Radioactive iodine therapy, popularly known as "atom therapy", is performed following surgery in thyroid cancer. Purpose; The only treatment option is to destroy the remaining thyroid tissue, thyroid cancer cells in the lymph node or other parts of the body. With radioactive iodine treatment, the remaining tissue in the thyroid bed is removed after the operation, making the patient's follow-up easier. It also reduces recurrence and prolongs survival by demonstrating and treating occult metastases.
It has been proven by research that radioactive iodine treatment with appropriate patient selection following the correct surgical operation has completely eliminated the disease in more than 95 percent of patients.
Who is radioactive iodine treatment applied to?
Patients who will receive this treatment are determined immediately after the operation and radioactive iodine treatment can be applied approximately 3-4 weeks after the surgical operation.
It is applied in papillary and follicular carcinomas defined as differentiated thyroid cancer. The treatment is given for ablation (destroying the remaining thyroid tissue that cannot be surgically removed) and treatment to all patients with a tumor diameter of more than 1 cm. If the tumor diameter is less than 1 cm, total thyroidectomy may be sufficient, but if the tumor diameter is smaller than 1 cm, but metastasis is detected, if there is capsular invasion, if it has received radiation especially to the neck region before, or if it is in bad cell type, radioactive iodine treatment is applied.
How to prepare for radioactive iodine treatment?
The treatment is applied by increasing the TSH hormone to increase the entry of iodine-131 into the remaining thyroid and tumor cells and to increase the effectiveness of the treatment. Treatment can be applied to the patient, usually 3-4 weeks after the operation. Making a plan after the treatment so that the patient does not stay in hypothyroidism for a long time increases the comfort of the patient. A diet low in iodine for 10-15 days prior to treatment greatly increases the success of treatment. Treatment preparation stages should be planned by the nuclear medicine doctor in accordance with the patient and discussed in detail with the patient.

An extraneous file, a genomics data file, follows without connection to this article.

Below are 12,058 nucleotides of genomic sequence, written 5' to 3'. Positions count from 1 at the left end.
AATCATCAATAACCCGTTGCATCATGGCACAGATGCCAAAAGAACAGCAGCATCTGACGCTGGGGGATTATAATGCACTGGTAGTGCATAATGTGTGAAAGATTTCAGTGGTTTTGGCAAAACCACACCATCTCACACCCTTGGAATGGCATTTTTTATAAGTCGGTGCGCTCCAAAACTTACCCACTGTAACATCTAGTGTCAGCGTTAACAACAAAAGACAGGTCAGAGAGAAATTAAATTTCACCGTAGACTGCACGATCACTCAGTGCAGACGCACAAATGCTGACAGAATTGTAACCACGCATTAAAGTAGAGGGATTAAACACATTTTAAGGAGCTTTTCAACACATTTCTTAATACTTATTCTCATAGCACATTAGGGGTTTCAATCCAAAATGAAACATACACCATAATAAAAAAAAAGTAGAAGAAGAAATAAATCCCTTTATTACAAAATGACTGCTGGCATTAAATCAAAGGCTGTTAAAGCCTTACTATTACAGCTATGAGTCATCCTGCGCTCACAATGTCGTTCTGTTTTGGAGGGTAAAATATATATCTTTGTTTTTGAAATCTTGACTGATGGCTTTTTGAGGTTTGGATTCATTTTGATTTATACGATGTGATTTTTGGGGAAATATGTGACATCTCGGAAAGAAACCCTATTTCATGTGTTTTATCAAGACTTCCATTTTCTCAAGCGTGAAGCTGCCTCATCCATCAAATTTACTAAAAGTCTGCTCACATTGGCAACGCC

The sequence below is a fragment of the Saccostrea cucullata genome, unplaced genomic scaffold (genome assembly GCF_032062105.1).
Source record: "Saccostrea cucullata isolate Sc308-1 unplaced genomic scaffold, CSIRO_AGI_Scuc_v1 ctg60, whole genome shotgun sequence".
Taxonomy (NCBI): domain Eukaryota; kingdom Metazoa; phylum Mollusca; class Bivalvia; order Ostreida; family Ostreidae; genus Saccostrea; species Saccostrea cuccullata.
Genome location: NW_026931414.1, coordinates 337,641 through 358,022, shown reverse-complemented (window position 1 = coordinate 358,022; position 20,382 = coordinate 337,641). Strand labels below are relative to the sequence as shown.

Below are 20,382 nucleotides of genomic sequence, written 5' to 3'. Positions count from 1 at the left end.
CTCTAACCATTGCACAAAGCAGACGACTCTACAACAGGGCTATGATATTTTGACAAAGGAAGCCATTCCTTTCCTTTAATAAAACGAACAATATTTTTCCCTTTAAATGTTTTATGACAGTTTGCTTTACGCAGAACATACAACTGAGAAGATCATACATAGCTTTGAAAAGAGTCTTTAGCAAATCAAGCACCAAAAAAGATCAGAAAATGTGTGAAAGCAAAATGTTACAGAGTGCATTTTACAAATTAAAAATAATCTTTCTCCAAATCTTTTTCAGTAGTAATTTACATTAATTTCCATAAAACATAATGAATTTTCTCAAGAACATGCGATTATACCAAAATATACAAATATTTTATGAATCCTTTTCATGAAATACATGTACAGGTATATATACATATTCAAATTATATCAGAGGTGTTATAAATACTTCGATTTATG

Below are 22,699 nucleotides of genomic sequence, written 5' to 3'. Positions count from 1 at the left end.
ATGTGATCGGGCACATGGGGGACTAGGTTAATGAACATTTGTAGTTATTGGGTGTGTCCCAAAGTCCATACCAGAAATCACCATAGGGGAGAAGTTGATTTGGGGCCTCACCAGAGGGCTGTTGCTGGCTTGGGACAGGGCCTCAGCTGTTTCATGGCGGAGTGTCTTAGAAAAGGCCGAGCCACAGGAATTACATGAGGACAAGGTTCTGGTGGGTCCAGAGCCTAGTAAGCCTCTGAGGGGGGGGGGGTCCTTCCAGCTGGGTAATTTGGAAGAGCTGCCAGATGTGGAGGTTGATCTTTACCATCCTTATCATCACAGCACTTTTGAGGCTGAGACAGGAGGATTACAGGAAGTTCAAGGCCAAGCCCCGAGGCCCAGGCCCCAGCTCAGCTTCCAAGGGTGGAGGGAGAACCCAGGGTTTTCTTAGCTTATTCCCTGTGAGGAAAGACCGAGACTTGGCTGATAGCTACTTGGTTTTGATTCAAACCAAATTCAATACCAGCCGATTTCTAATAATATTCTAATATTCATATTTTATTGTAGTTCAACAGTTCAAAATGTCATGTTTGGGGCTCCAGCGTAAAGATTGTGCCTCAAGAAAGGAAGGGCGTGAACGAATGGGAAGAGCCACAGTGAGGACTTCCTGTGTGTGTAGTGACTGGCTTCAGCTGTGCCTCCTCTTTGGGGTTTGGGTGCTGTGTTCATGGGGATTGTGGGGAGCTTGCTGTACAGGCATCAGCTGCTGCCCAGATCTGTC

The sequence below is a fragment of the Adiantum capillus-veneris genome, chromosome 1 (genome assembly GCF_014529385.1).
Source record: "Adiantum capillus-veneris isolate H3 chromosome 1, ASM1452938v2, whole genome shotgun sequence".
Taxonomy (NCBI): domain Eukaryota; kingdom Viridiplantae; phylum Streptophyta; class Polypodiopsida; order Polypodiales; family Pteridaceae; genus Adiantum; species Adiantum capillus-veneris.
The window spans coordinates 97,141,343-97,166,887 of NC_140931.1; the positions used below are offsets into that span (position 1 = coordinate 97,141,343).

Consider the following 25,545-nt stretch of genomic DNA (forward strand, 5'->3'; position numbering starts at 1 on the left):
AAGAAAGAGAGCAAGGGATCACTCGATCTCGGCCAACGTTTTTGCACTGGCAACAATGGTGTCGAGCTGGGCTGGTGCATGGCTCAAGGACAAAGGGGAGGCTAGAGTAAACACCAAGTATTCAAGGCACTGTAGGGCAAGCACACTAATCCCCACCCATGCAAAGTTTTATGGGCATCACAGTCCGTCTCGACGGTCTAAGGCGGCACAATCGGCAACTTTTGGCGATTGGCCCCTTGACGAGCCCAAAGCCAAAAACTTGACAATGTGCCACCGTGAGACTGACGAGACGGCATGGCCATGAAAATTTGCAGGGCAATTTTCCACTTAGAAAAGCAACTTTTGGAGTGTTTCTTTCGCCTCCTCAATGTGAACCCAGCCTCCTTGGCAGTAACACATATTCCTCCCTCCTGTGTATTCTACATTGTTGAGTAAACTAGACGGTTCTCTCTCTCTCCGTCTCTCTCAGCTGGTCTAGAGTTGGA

How is radioactive iodine therapy administered?
• On the morning of the iodine treatment, the patient comes to the hospital with a hunger for about 6 hours.
• The patient is taken to the radioactive treatment room (lead-covered) for iodine treatment by performing the necessary blood tests.
• The radioactive substance is given to the patient in the form of capsules orally.
• The patient stays in this room for 3-5 days on average, depending on the dose of medication taken.
Side effects and precautions of radioactive iodine therapy
The radioactive iodine capsule given in the treatment does not have any bad taste or smell, the patient does not feel anything during the treatment. Hair loss, which is observed in other chemotherapy methods, is not observed, and the occurrence of side effects due to the gastrointestinal system is very rare in this treatment. Some methods are recommended to the patient so that the treatment given does not damage the salivary glands. In addition, drinking plenty of water and taking a shower every day and cleaning the patient from the radiation excreted by body secretions facilitates the removal of radiation from the body. Visitors are not accepted during treatment and their needs are provided under the control of health personnel.
Duration of radioactive iodine treatment
We are aware that it is actually extremely difficult for a person to stay in a room alone for at least three days. Thanks to the system and communication established in our center, it is aimed to minimize this difficulty.